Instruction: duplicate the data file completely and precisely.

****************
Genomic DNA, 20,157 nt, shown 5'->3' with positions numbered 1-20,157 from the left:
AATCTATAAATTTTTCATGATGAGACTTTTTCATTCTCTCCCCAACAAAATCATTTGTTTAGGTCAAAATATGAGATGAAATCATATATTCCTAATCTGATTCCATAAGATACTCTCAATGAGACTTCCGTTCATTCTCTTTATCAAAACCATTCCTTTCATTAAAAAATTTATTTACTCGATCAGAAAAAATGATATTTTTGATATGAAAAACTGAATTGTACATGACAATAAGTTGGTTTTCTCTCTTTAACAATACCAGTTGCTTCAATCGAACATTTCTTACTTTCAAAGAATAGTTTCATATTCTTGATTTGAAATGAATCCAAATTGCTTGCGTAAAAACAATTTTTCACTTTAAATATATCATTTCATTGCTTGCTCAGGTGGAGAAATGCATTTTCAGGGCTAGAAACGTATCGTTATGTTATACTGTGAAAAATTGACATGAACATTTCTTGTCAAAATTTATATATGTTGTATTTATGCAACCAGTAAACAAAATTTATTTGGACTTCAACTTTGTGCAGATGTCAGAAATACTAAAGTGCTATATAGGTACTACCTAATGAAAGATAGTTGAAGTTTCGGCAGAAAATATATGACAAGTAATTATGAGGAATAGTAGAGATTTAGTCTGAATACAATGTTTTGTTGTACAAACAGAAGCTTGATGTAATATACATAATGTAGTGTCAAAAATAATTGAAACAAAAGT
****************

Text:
Genomic DNA, 20,157 nt, shown 5'->3' with positions numbered 1-20,157 from the left:
AATCTATAAATTTTTCATGATGAGACTTTTTCATTCTCTCCCCAACAAAATCATTTGTTTAGGTCAAAATATGAGATGAAATCATATATTCCTAATCTGATTCCATAAGATACTCTCAATGAGACTTCCGTTCATTCTCTTTATCAAAACCATTCCTTTCATTAAAAAATTTATTTACTCGATCAGAAAAAATGATATTTTTGATATGAAAAACTGAATTGTACATGACAATAAGTTGGTTTTCTCTCTTTAACAATACCAGTTGCTTCAATCGAACATTTCTTACTTTCAAAGAATAGTTTCATATTCTTGATTTGAAATGAATCCAAATTGCTTGCGTAAAAACAATTTTTCACTTTAAATATATCATTTCATTGCTTGCTCAGGTGGAGAAATGCATTTTCAGGGCTAGAAACGTATCGTTATGTTATACTGTGAAAAATTGACATGAACATTTCTTGTCAAAATTTATATATGTTGTATTTATGCAACCAGTAAACAAAATTTATTTGGACTTCAACTTTGTGCAGATGTCAGAAATACTAAAGTGCTATATAGGTACTACCTAATGAAAGATAGTTGAAGTTTCGGCAGAAAATATATGACAAGTAATTATGAGGAATAGTAGAGATTTAGTCTGAATACAATGTTTTGTTGTACAAACAGAAGCTTGATGTAATATACATAATGTAGTGTCAAAAATAATTGAAACAAAAGT